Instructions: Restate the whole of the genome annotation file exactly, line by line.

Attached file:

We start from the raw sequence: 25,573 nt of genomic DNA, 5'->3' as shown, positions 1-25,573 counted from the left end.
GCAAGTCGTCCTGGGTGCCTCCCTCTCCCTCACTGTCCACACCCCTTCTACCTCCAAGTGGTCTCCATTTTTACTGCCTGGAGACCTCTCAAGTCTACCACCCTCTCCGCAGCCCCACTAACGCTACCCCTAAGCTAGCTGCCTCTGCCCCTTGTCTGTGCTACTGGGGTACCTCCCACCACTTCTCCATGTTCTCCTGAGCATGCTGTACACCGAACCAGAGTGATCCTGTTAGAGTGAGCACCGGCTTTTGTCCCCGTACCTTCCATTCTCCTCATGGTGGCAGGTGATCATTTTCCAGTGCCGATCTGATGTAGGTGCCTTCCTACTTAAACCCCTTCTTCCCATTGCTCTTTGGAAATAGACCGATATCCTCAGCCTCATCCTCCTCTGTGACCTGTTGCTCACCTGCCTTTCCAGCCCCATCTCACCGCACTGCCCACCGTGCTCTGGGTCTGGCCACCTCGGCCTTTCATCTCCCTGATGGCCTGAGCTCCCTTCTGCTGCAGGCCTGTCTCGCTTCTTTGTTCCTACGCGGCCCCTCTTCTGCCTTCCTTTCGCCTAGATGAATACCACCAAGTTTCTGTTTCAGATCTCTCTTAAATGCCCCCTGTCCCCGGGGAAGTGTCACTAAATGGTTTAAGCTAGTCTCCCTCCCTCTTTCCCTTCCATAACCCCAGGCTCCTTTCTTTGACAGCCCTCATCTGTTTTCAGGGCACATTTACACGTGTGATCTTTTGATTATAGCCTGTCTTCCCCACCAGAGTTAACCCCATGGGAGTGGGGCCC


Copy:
We start from the raw sequence: 25,573 nt of genomic DNA, 5'->3' as shown, positions 1-25,573 counted from the left end.
GCAAGTCGTCCTGGGTGCCTCCCTCTCCCTCACTGTCCACACCCCTTCTACCTCCAAGTGGTCTCCATTTTTACTGCCTGGAGACCTCTCAAGTCTACCACCCTCTCCGCAGCCCCACTAACGCTACCCCTAAGCTAGCTGCCTCTGCCCCTTGTCTGTGCTACTGGGGTACCTCCCACCACTTCTCCATGTTCTCCTGAGCATGCTGTACACCGAACCAGAGTGATCCTGTTAGAGTGAGCACCGGCTTTTGTCCCCGTACCTTCCATTCTCCTCATGGTGGCAGGTGATCATTTTCCAGTGCCGATCTGATGTAGGTGCCTTCCTACTTAAACCCCTTCTTCCCATTGCTCTTTGGAAATAGACCGATATCCTCAGCCTCATCCTCCTCTGTGACCTGTTGCTCACCTGCCTTTCCAGCCCCATCTCACCGCACTGCCCACCGTGCTCTGGGTCTGGCCACCTCGGCCTTTCATCTCCCTGATGGCCTGAGCTCCCTTCTGCTGCAGGCCTGTCTCGCTTCTTTGTTCCTACGCGGCCCCTCTTCTGCCTTCCTTTCGCCTAGATGAATACCACCAAGTTTCTGTTTCAGATCTCTCTTAAATGCCCCCTGTCCCCGGGGAAGTGTCACTAAATGGTTTAAGCTAGTCTCCCTCCCTCTTTCCCTTCCATAACCCCAGGCTCCTTTCTTTGACAGCCCTCATCTGTTTTCAGGGCACATTTACACGTGTGATCTTTTGATTATAGCCTGTCTTCCCCACCAGAGTTAACCCCATGGGAGTGGGGCCC